BY RUSS SCOTT
AUGUST 14, 2007
HOW TO SURVIVE A FINAL TABLE WITHOUT PLAYING A HAND
Is it possible to win a main-event seat in a qualifying tournament without playing a single hand at the final table? It was last weekend.
Fifty-five players competed Saturday at Riverside Casino just south of Iowa City, hoping to make it to the final five and win a $600 seat in the $100,000-guaranteed no-limit hold’em tournament there on Labor Day weekend.
My path to the top five offers some good lessons about patience, observation and luck at the poker table, plus strategies for playing a tournament with re-buys.
For a $30 buy-in, each player received $1,000 in chips. Blinds started rather high at $25-$50 and increased every 15 minutes, but for the first hour players could get another $1,000 in chips for $10 anytime their stack fell below $1,000. A $20 add-on after the first hour got you $2,000.
My partner Scotty and I agreed that the best early strategy was to re-buy as soon as possible. That way, an early double-up would produce a nice-sized chip stack. I mucked a puny K-8 offsuit from the small blind on the first hand and immediately asked for a re-buy.
Although Scotty was card-dead all day, the strategy paid off for me in the second level with the blinds at $50-$100. From middle position, I open-raised to $300 with pocket aces and was called by the player in the big blind holding 9-7 of clubs. A flop of 9-7-4 rainbow (three different suits) looked harmless, but he pushed all-in for $1,500.
I made an easy call, then cringed when I saw his pocket cards. I’d gone from a 4-to-1 favorite pre-flop to a 3-to-1 underdog. Happily, the ace of clubs on the turn restored the odds in my favor and only a club on the river would beat me. The four of diamonds gave me a winning full house.
With all-in bets happening almost every hand, I was determined to protect my stack and play only premium cards. Then disaster struck.
From under-the-gun (first to act) and blinds still at $50-$100, I looked down at pocket kings. My raise to $350 chased everyone except the button player, who called with A-9 of hearts. The flop came 5-4-2 with one heart. I pushed all-in (about $3,000) and he called with his last $1,025. A harmless five paired the board on the turn, but an ace came on the river. Yuck!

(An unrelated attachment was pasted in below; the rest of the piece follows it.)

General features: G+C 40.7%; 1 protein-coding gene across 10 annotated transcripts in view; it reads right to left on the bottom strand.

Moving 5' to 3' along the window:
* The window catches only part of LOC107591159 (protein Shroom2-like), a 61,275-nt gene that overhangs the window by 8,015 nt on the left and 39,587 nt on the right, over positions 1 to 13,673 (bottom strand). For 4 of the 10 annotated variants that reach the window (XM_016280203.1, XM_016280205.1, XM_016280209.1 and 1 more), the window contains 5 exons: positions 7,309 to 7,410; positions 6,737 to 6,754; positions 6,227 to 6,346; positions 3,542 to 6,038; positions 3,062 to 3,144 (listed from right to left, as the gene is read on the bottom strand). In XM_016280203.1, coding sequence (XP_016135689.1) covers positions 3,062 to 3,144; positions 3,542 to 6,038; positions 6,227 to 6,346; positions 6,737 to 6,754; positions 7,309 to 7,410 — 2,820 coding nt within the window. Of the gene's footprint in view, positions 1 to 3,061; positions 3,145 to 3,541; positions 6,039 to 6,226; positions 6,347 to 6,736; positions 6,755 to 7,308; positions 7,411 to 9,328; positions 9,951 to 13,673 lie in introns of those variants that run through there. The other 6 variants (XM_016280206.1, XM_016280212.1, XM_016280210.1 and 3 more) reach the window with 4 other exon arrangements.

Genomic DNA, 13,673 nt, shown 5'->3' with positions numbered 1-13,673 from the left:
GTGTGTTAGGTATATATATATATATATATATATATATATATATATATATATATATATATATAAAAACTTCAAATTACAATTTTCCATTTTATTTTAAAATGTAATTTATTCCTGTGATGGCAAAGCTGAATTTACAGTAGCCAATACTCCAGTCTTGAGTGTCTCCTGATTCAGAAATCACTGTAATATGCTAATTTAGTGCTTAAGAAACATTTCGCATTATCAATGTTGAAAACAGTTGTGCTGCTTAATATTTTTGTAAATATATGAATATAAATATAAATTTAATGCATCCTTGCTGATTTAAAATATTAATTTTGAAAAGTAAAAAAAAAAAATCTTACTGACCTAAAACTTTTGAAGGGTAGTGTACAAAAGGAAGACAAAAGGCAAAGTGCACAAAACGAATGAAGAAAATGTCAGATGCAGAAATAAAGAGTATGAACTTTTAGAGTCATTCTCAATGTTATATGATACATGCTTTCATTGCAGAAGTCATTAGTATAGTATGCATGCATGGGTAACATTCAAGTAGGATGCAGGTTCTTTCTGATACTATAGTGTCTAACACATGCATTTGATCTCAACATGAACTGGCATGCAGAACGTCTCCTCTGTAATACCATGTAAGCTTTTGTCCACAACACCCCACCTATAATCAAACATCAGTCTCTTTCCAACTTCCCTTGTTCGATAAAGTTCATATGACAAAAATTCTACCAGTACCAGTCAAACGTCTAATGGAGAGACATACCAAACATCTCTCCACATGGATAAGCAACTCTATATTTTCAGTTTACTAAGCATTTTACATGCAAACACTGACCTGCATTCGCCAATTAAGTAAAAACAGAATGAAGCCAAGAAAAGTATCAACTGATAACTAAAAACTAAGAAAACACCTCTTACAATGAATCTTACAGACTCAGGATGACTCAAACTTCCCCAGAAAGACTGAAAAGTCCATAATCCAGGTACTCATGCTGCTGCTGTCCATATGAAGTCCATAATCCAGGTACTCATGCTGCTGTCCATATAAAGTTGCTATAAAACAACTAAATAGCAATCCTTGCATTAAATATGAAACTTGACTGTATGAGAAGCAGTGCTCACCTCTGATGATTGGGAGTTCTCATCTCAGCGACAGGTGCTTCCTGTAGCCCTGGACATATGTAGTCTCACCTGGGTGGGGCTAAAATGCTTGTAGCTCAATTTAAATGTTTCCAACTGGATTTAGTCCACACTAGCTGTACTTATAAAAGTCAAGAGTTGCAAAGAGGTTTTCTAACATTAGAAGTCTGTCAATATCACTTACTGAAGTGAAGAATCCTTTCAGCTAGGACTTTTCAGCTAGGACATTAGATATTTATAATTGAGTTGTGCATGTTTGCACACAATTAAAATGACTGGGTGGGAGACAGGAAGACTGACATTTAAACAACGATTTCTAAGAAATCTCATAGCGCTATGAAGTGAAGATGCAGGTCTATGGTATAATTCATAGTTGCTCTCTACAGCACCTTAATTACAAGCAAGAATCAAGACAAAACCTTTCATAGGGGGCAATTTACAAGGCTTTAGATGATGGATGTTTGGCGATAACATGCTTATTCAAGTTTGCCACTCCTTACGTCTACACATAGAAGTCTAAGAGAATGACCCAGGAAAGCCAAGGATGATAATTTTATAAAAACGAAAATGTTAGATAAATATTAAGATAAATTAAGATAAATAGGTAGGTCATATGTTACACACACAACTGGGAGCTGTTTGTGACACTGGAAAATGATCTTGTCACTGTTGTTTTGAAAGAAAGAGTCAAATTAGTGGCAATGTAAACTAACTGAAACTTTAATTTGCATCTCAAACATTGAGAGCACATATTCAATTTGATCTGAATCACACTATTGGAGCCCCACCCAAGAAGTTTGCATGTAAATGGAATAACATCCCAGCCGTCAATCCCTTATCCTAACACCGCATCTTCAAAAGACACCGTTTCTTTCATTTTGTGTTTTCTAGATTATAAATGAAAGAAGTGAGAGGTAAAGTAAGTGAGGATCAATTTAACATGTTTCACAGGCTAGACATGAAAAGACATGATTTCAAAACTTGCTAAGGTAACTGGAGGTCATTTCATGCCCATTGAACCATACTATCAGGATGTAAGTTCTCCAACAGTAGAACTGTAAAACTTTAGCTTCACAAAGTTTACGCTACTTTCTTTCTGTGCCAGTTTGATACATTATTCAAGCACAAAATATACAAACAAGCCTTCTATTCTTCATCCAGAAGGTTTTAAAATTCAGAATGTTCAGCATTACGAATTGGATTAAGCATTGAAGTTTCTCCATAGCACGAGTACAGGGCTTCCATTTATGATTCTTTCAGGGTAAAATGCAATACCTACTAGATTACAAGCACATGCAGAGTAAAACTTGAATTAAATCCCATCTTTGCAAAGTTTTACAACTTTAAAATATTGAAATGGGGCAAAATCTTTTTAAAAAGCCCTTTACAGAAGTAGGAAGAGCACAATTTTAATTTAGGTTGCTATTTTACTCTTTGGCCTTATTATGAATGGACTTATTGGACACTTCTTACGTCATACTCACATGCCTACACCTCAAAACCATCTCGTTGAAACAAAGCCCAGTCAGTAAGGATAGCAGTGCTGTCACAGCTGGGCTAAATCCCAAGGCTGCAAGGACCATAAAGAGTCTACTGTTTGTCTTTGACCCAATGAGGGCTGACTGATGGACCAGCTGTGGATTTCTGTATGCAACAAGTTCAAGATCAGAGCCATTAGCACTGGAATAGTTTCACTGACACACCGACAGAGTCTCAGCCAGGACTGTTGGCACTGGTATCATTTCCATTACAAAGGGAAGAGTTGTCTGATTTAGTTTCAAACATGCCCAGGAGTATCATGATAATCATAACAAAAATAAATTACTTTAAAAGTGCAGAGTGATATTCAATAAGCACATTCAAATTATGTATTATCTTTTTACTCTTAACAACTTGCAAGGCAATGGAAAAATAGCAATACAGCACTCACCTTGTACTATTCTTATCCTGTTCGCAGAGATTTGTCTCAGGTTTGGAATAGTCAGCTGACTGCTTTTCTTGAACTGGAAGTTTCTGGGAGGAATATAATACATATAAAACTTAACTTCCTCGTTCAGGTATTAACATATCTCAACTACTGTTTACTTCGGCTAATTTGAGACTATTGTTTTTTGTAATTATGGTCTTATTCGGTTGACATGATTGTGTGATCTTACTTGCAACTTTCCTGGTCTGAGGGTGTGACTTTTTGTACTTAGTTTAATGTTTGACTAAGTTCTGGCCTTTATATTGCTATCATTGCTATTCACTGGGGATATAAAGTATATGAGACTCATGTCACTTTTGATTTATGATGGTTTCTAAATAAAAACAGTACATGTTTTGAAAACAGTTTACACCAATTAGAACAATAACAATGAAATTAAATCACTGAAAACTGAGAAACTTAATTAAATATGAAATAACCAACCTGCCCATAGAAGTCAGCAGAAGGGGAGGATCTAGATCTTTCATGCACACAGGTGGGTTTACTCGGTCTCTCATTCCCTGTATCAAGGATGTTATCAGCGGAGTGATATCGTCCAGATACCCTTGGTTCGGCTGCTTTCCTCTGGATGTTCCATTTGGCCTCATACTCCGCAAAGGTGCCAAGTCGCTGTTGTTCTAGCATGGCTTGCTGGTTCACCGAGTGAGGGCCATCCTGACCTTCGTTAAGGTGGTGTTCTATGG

Now I was down to $1,925 and finished the re-buy hour with $1,625. I bought the $2,000 add-on for $20.
Play tightened considerably, as expected, after the break. I had just $6,000 when the field was reduced to two tables (18 players). That’s when Lady Luck stepped in.
I was randomly moved to seat four, table four, and was thrilled to see I would be on the button at my new table. That meant I’d have a few free hands to pick from before paying the blinds of $1,000-$2,000.
On the first deal, three players called the $2,000 pre-flop before the action got to me. I looked down at A-10, decided that probably was the best hand at the moment, and raised all-in. The blinds folded, but the three limpers called, one of them all-in just like me. The pot was $27,000.
An all-spades flop of 5-3-2 looked good, since I held the ace of spades. The two tall-stack players opted to check the hand down. The nine of diamonds and eight of hearts completed the board. At showdown, the other all-in player had 10-7 suited, the tall stacks had Q-J and K-Q. My A-10 was a winner!
The blinds jumped to $2,000-$4,000 right after that, and players were being eliminated right and left. I opted to sit tight, realizing I could make the final table (10 players) without playing another hand. Sure enough, before the blinds got to me, we were down to 10.
It was time for some deja vu. I won the button again, safe from the blinds for a while. I was sixth in chips, so I decided not to gamble unless I had a monster starting hand.
Before the blinds got to me, five players busted out! Two of those came on one hand when the chip leader’s K-K took out pocket aces and pocket fives, thanks to a king on the flop. Sweet!
I’d made it through without playing a single hand at the final table! Next stop: The main event.
E-mail your poker questions and comments to firstname.lastname@example.org for use in future columns. To find out more about Russ Scott and read previous LuckyDog Poker columns, visit www.creators.com or www.luckydogpoker.com.
COPYRIGHT 2007 RUSS SCOTT
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